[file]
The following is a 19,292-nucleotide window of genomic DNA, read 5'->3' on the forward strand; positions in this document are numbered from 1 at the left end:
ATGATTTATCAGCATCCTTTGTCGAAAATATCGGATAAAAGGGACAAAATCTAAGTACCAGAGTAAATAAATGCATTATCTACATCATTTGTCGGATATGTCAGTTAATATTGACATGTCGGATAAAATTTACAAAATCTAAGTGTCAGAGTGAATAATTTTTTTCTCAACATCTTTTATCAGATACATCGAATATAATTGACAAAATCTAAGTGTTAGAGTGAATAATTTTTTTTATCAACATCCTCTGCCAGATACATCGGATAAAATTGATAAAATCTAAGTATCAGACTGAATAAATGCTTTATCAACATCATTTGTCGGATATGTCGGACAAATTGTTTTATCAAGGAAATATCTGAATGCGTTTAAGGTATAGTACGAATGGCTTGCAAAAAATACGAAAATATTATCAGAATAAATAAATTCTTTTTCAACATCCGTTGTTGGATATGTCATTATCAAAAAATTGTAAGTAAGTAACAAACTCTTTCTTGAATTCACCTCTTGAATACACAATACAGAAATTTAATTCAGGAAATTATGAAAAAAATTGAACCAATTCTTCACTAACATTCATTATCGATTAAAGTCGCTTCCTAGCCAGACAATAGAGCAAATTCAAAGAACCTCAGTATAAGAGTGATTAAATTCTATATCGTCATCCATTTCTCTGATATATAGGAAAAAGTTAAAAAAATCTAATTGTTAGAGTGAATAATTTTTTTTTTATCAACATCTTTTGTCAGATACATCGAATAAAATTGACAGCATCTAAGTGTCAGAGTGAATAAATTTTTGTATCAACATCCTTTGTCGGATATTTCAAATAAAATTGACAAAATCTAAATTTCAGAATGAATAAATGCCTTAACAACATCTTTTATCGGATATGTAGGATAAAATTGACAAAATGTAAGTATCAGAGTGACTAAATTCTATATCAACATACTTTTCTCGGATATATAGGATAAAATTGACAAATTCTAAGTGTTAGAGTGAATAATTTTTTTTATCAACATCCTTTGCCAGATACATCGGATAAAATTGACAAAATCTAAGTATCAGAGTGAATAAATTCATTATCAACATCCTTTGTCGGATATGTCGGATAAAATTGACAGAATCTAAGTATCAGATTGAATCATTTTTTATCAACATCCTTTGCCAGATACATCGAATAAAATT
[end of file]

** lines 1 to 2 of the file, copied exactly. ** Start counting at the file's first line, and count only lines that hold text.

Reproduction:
The following is a 19,292-nucleotide window of genomic DNA, read 5'->3' on the forward strand; positions in this document are numbered from 1 at the left end:
ATGATTTATCAGCATCCTTTGTCGAAAATATCGGATAAAAGGGACAAAATCTAAGTACCAGAGTAAATAAATGCATTATCTACATCATTTGTCGGATATGTCAGTTAATATTGACATGTCGGATAAAATTTACAAAATCTAAGTGTCAGAGTGAATAATTTTTTTCTCAACATCTTTTATCAGATACATCGAATATAATTGACAAAATCTAAGTGTTAGAGTGAATAATTTTTTTTATCAACATCCTCTGCCAGATACATCGGATAAAATTGATAAAATCTAAGTATCAGACTGAATAAATGCTTTATCAACATCATTTGTCGGATATGTCGGACAAATTGTTTTATCAAGGAAATATCTGAATGCGTTTAAGGTATAGTACGAATGGCTTGCAAAAAATACGAAAATATTATCAGAATAAATAAATTCTTTTTCAACATCCGTTGTTGGATATGTCATTATCAAAAAATTGTAAGTAAGTAACAAACTCTTTCTTGAATTCACCTCTTGAATACACAATACAGAAATTTAATTCAGGAAATTATGAAAAAAATTGAACCAATTCTTCACTAACATTCATTATCGATTAAAGTCGCTTCCTAGCCAGACAATAGAGCAAATTCAAAGAACCTCAGTATAAGAGTGATTAAATTCTATATCGTCATCCATTTCTCTGATATATAGGAAAAAGTTAAAAAAATCTAATTGTTAGAGTGAATAATTTTTTTTTTATCAACATCTTTTGTCAGATACATCGAATAAAATTGACAGCATCTAAGTGTCAGAGTGAATAAATTTTTGTATCAACATCCTTTGTCGGATATTTCAAATAAAATTGACAAAATCTAAATTTCAGAATGAATAAATGCCTTAACAACATCTTTTATCGGATATGTAGGATAAAATTGACAAAATGTAAGTATCAGAGTGACTAAATTCTATATCAACATACTTTTCTCGGATATATAGGATAAAATTGACAAATTCTAAGTGTTAGAGTGAATAATTTTTTTTATCAACATCCTTTGCCAGATACATCGGATAAAATTGACAAAATCTAAGTATCAGAGTGAATAAATTCATTATCAACATCCTTTGTCGGATATGTCGGATAAAATTGACAGAATCTAAGTATCAGATTGAATCATTTTTTATCAACATCCTTTGCCAGATACATCGAATAAAATT